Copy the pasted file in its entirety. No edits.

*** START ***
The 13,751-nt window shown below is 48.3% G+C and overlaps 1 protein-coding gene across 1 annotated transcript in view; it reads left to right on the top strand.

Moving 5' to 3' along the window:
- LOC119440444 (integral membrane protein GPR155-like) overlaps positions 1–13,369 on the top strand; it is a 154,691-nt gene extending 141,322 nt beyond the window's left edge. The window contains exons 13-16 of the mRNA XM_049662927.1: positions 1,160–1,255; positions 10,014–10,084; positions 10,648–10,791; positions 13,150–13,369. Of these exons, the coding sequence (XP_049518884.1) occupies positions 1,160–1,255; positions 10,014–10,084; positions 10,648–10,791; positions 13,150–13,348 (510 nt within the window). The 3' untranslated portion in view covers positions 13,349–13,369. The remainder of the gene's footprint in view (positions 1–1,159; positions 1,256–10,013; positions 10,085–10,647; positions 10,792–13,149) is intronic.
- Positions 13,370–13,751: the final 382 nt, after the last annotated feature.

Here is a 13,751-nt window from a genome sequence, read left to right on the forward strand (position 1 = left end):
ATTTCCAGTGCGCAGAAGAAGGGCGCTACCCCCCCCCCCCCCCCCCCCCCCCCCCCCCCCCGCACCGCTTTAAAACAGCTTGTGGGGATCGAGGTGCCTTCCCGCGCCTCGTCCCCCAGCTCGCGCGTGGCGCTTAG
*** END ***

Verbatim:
The 13,751-nt window shown below is 48.3% G+C and overlaps 1 protein-coding gene across 1 annotated transcript in view; it reads left to right on the top strand.

Moving 5' to 3' along the window:
- LOC119440444 (integral membrane protein GPR155-like) overlaps positions 1–13,369 on the top strand; it is a 154,691-nt gene extending 141,322 nt beyond the window's left edge. The window contains exons 13-16 of the mRNA XM_049662927.1: positions 1,160–1,255; positions 10,014–10,084; positions 10,648–10,791; positions 13,150–13,369. Of these exons, the coding sequence (XP_049518884.1) occupies positions 1,160–1,255; positions 10,014–10,084; positions 10,648–10,791; positions 13,150–13,348 (510 nt within the window). The 3' untranslated portion in view covers positions 13,349–13,369. The remainder of the gene's footprint in view (positions 1–1,159; positions 1,256–10,013; positions 10,085–10,647; positions 10,792–13,149) is intronic.
- Positions 13,370–13,751: the final 382 nt, after the last annotated feature.

Here is a 13,751-nt window from a genome sequence, read left to right on the forward strand (position 1 = left end):
ATTTCCAGTGCGCAGAAGAAGGGCGCTACCCCCCCCCCCCCCCCCCCCCCCCCCCCCCCCCGCACCGCTTTAAAACAGCTTGTGGGGATCGAGGTGCCTTCCCGCGCCTCGTCCCCCAGCTCGCGCGTGGCGCTTAG